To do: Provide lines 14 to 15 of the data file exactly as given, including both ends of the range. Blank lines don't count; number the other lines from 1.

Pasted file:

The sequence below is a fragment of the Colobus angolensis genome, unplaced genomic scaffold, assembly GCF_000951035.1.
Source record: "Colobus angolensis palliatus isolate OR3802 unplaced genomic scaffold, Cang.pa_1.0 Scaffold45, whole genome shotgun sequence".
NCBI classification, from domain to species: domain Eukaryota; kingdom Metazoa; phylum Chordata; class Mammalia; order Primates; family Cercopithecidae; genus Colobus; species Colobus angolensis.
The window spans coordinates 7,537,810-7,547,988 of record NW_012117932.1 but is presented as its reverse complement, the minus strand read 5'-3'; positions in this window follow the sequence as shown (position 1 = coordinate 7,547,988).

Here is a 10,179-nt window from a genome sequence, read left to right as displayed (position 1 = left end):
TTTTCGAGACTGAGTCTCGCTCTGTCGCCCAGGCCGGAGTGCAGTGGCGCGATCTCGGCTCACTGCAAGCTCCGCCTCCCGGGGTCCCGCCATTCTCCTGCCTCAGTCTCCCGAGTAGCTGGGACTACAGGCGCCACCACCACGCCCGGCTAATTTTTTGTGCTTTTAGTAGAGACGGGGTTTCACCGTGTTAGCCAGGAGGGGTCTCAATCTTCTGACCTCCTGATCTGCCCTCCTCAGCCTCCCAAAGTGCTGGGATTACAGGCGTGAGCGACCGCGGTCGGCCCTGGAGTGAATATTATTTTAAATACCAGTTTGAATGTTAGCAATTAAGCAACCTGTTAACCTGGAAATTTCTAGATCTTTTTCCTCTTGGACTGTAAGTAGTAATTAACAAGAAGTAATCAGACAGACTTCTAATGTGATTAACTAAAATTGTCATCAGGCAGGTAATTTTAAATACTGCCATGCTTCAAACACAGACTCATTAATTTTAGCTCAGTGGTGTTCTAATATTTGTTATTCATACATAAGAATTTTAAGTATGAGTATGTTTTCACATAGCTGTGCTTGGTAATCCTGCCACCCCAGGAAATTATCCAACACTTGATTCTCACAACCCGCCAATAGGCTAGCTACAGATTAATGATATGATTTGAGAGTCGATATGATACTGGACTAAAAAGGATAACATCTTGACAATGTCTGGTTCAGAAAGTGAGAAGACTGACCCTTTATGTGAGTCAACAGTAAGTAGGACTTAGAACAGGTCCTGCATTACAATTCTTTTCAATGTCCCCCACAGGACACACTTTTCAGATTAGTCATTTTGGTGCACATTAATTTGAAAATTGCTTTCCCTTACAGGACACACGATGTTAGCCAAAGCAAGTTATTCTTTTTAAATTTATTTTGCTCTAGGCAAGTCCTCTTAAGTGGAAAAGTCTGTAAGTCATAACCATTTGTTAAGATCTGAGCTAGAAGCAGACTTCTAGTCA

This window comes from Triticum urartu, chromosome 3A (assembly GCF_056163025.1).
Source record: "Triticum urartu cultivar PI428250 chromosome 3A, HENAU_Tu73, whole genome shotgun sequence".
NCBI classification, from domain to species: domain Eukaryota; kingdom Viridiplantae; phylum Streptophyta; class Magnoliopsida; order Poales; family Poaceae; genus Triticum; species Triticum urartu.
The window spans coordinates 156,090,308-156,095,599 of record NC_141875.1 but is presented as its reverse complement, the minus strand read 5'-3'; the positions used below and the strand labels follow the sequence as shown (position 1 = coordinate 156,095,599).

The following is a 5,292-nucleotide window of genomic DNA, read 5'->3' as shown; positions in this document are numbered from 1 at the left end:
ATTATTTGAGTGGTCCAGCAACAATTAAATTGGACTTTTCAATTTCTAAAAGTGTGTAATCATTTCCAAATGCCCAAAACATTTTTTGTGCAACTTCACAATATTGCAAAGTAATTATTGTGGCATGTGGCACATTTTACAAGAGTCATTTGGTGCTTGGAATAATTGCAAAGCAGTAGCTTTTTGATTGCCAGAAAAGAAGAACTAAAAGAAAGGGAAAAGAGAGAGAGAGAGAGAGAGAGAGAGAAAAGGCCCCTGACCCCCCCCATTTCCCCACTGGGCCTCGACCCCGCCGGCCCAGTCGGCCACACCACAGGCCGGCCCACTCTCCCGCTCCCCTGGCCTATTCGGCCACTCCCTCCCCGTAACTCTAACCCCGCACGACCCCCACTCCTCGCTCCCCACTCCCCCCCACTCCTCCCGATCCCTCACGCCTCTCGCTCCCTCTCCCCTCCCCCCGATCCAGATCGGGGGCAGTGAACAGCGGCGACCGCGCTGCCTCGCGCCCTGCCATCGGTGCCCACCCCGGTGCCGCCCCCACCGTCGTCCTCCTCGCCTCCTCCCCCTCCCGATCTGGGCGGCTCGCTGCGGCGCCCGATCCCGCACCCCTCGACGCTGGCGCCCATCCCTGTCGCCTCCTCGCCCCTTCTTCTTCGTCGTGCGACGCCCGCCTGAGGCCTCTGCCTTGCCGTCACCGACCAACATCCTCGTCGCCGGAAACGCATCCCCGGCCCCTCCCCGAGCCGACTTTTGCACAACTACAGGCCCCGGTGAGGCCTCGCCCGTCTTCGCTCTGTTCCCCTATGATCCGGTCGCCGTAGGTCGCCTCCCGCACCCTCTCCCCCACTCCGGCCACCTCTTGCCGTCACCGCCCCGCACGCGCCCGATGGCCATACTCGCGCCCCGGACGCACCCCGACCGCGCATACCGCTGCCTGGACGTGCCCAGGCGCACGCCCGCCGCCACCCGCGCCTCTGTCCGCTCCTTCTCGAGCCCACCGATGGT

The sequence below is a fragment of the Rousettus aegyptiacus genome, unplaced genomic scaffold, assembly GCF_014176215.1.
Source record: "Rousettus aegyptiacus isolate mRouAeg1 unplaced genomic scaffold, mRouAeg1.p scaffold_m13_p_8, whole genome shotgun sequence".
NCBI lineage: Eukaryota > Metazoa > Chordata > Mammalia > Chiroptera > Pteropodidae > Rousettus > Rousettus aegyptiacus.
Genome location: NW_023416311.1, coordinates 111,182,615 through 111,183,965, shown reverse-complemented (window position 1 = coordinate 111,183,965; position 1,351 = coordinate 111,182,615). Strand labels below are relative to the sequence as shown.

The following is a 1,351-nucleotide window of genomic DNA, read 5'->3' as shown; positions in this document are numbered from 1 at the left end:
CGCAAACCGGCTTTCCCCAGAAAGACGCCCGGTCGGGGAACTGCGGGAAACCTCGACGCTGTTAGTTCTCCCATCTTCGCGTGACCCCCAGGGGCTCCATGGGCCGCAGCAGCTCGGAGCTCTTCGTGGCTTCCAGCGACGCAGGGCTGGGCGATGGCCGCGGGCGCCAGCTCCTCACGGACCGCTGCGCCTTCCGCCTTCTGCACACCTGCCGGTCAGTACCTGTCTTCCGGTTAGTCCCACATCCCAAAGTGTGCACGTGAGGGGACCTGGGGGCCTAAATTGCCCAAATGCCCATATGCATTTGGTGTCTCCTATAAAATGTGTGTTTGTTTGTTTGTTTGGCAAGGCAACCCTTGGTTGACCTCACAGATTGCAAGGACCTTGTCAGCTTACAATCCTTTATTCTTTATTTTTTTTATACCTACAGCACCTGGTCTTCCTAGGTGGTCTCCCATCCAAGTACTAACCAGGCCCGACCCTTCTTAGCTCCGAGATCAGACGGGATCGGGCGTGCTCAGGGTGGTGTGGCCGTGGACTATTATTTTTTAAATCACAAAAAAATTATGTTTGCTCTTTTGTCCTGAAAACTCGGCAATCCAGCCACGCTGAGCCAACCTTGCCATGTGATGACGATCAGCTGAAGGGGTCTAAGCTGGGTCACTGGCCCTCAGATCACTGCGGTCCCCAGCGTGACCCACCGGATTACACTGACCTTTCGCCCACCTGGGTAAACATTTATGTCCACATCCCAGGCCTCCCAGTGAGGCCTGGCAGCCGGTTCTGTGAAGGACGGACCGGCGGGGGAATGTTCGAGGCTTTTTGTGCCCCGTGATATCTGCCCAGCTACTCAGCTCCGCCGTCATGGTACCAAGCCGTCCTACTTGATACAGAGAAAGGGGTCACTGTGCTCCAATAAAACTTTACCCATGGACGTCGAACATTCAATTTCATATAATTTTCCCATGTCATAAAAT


Source record: "Rousettus aegyptiacus isolate mRouAeg1 unplaced genomic scaffold, mRouAeg1.p scaffold_m13_p_8, whole genome shotgun sequence".
NCBI lineage: Eukaryota > Metazoa > Chordata > Mammalia > Chiroptera > Pteropodidae > Rousettus > Rousettus aegyptiacus.